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The latest, hottest thing in higher education is the MOOC: Massive Open Online Course. Students — tens of thousands, supposedly — can now sit in their PJs in their bedrooms and take an online course, free and typically for no credit. If they finish, they get a certificate. The really hot MOOCs are taught by renowned experts whose lectures can now be seen by anyone with Internet access. As Stanford, Harvard, MIT and others have introduced MOOCs, there’s been something of a panic among universities to get in on the ground floor or else be left in the dust as some old, out-of-touch, brick-and-mortar has-been.
The hype: MOOCs will revolutionize higher education. “The single biggest change in education since the printing press” is how Anant Agarwal, the computer scientist who heads the MIT-Harvard consortium offering MOOCs, has described them. “There’s a tsunami coming,” says Stanford President John Hennessy. Thomas Friedman has hailed MOOCs as driving down the cost of college and possibly even replacing traditional higher education.
Time for a skeptical breather. Would it be educational to sit in — digitally — on a free course taught by a world-famous expert in, say, art history, astronomy or Internet law? You bet. But no one knows what the funding model for MOOCs is going to be. If they’re free, how are they supported over time? Lurking in the background, given the need for a workable financial structure, is the further commercialization of higher education into for-profit centers.
The excitement about MOOCs coincides with widespread defunding of public higher education. State after state has slashed its education budget, forcing tuition prices up and constricting the ability of many institutions to hire or retain faculty. Federal funding cuts to agencies like the National Science Foundation are hampering the country’s preeminence in research. And conservatives who hate science and the liberal arts have stereotyped college professors as pampered divas who work six hours a week, when most faculty I know work somewhere between 60 – 70 hours a week, sometimes much more.
Online courses represent yet another way that corporate-minded administrators can squeeze more work out of faculty for less pay. Teaching an online course is considerably more labor-intensive than teaching in the classroom: The Chronicle of Higher Education reports that professors typically spend over 100 hours preparing MOOCs, and then there are the 8 – 10 hours every week presiding over chats, responding to emails and updating material. Right now, faculty are not being compensated for this extra work.
Of course, the flipside is supposed to be lower costs for students. MOOCs are hyped as more cost-efficient, because they allow each professor to teach many more students. But we should be wary of the assumption that MOOCs can serve as a substitute for, rather than a supplement to, person-to-person teaching. At most universities, enormous efforts are made to ensure diversity among the students and faculty, so that people meet others not like them, learn from them, and hopefully develop a tolerance for, even an embrace of, difference. It’s not just that white kids and students of color (and of different nationalities) meet each other and even become friends. Straight kids meet LGBT kids. Rural kids meet city kids. And they do so face-to-face, in the classroom, as well as in their dorms, clubs and the like. They form networks and gain social capital that serves them throughout their lives.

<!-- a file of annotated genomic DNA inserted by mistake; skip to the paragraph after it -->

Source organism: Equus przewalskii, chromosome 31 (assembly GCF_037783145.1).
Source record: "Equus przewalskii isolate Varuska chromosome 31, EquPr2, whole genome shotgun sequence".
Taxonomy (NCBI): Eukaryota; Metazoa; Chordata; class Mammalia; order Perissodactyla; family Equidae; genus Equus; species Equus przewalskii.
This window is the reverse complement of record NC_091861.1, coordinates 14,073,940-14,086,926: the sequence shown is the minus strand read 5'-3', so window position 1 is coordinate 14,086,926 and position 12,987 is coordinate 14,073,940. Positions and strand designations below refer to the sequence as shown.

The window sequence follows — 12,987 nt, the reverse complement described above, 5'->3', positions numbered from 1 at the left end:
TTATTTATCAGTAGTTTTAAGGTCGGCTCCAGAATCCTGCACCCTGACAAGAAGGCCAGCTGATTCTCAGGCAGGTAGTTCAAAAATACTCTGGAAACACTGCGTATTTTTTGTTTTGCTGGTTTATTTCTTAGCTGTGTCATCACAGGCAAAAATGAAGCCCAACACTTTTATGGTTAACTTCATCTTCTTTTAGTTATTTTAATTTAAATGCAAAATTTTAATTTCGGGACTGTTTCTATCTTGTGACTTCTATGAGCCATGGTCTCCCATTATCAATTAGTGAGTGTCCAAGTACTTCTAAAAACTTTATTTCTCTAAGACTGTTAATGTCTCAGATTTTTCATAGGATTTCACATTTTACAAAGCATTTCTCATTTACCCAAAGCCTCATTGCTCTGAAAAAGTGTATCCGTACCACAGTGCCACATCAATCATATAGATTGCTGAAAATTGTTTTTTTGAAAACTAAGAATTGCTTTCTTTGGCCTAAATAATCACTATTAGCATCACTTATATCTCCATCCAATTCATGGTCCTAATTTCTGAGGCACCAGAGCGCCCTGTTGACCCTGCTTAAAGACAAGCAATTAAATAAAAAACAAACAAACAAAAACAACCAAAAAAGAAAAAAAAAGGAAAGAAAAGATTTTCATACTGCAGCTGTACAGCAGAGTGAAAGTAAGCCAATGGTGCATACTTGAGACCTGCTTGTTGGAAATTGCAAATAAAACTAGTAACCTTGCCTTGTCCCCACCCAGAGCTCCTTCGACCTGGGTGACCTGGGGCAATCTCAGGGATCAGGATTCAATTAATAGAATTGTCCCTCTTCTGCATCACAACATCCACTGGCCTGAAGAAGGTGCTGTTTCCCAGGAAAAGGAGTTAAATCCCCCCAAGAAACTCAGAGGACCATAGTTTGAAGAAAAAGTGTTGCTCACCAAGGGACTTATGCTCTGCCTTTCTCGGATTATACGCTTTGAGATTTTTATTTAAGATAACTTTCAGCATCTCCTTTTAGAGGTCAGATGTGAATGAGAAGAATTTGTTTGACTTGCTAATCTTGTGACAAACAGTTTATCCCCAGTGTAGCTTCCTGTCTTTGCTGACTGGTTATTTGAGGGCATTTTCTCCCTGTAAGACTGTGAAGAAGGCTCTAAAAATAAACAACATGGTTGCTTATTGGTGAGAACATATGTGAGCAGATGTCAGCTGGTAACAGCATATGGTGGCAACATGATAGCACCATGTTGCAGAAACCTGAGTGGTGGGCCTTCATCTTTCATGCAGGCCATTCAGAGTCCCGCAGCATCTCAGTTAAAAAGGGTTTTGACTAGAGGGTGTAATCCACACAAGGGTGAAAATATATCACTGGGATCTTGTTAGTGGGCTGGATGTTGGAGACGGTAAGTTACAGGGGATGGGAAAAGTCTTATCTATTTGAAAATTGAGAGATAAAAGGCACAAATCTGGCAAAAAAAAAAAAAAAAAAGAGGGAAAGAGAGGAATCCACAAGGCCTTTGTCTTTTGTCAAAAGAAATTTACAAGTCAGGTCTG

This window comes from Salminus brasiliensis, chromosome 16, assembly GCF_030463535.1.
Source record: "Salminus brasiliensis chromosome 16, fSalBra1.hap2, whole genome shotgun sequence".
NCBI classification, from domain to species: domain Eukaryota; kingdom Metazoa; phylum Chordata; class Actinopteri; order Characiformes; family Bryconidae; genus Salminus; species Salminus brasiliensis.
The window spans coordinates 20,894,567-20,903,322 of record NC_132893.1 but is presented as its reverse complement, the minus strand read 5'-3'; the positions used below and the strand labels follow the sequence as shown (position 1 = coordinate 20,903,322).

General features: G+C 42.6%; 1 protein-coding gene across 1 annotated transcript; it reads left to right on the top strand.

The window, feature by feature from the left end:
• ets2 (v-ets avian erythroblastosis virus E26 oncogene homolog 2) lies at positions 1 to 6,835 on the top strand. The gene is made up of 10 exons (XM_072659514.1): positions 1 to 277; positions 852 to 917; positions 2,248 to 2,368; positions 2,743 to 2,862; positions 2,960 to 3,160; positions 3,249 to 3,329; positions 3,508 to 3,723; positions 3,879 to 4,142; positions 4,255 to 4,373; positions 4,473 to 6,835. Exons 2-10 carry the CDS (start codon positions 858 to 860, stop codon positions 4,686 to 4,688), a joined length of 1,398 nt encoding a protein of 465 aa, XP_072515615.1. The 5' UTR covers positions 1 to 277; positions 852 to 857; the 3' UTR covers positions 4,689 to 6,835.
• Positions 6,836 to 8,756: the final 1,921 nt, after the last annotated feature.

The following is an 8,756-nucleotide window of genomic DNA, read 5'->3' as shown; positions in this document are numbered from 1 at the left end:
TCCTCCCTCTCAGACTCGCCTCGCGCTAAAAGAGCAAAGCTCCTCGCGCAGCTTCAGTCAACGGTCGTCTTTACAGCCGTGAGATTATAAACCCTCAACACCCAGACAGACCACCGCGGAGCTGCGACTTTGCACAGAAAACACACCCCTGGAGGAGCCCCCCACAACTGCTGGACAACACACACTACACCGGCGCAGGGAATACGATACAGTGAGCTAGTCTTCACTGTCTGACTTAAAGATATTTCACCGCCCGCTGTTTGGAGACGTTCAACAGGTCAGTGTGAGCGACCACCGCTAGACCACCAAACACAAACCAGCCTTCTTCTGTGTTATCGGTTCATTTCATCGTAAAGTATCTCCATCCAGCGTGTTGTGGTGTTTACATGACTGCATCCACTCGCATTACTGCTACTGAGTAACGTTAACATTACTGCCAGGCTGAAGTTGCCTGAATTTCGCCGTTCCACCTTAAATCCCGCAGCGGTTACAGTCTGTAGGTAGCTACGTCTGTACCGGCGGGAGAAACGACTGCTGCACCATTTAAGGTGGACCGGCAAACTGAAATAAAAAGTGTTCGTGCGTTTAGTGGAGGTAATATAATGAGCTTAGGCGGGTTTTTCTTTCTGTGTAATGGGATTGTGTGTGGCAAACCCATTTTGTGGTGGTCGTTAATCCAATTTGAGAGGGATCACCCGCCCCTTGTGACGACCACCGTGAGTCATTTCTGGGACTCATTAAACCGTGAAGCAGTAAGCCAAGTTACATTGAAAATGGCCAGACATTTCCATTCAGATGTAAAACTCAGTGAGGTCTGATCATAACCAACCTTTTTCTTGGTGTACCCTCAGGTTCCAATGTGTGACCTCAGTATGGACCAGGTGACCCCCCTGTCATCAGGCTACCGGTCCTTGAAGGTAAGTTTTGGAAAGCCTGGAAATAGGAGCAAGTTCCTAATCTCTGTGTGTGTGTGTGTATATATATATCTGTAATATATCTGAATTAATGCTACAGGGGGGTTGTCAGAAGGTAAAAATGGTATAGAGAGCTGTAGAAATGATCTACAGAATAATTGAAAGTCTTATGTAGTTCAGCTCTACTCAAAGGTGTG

True, many students who might want to access this experience can’t afford it, especially as tuition costs skyrocket. But any solution proffered by the very people raising the price tag of a university degree should be met with skepticism. Sitting the have-nots in front of a screen in their parents’ houses and giving them certificates will not democratize higher education. With a MOOC, you might get that Stanford course, but no Stanford credit for it, and no Stanford experience either. Thus MOOCs perpetuate the distinction between those who have the means to attend elite universities and get a degree, and those who do not. And we know which one of those students will get the better job.
So let’s be a bit wary of all the 2.0 utopian hype about MOOCs, because under the guise of equal access to knowledge lurk perils for students and faculty alike.
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Susan J. Douglas is a professor of communications at the University of Michigan and a senior editor at In These Times. She is the author of In Our Prime: How Older Women Are Reinventing the Road Ahead.